As a result of cleavage, a circular disc-like mass of cells called blastoderm is formed over the yolk. This mass consists of two or more layers of closely packed cells. The cells in the centre of disc are smaller while cells at the periphery are larger and flattened. Embryo at this stage is called morulla.
The Morula is short lived and soon changes into Blastula. Now the blastoderm splits into two layers; the upper epiblast and the lower hypoblast. The cavity between these two layers is called Blastocoele. And soon after Segmental cavity appears between hypoblast and central area of yolk due to detachment of cells from it. Now two spaces are formed, one between epiblast and hyponlast and second between hypoblast and yolk. The peripheral area of blastoderm where cells are still attached to the yolk is called zone of junction. The embryo is now called blastula.
Formation of germ layers (ectoderm, endoderm and mesoderm) by rearrangement of cells is called gastrulation. Epiblast is the presumptive ectoderm and mesoderm whereas hypoblast is the presumptive endoderm. The hypoblast grows outward around the yolk and form endodermal lining. A pool of fluid develops between central cells of hypoblast and yolk. Thus the blastoderm is raised of from the centre. At this time the central area of the circular blastoderm looks translucent (seeing from upper side) and is called area pellucida, whereas its peripheral area (zone of junction) looks like a dark ring and is called area opaca.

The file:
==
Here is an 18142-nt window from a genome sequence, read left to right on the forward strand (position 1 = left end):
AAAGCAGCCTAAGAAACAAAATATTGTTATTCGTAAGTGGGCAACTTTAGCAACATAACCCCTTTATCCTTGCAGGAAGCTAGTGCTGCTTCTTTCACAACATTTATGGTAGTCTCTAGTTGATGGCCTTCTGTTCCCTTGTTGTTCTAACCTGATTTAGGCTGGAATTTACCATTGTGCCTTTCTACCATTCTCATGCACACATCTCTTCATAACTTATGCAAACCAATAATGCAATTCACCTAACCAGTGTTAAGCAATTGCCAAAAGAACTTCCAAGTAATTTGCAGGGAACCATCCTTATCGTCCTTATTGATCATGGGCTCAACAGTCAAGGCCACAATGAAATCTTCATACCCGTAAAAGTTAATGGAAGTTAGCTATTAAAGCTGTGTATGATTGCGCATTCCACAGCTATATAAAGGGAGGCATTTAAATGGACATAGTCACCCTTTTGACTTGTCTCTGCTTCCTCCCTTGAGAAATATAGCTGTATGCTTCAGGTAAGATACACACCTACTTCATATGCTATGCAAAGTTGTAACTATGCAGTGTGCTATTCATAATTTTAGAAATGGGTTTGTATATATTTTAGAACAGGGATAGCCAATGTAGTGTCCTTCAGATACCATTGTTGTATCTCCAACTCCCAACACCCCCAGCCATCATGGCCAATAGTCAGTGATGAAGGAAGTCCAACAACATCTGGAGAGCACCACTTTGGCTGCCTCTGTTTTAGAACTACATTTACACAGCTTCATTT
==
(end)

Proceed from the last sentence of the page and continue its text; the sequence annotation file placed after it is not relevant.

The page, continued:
Now a midline thickening called primitive streak is formed on the epiblast because of inward migration of cells to form mesoderm below. This streak is formed at medial region (central region) to caudal end (posterior end) and grows in length rapidly. As a result, shape of the blastoderm is changed from circular to pear-shape. At the cephalic end (anterior end) of the primitive streak, an aggregate of cells form a thickening called the primitive node or Hensen’s node or notochordal cells. The inward migration of cells from epiblast to hypoblast continues and primitive streak changes into a groove called primitive groove. The thickened margins of primitive groove are called primitive ridges. Embryo is now called gastrula.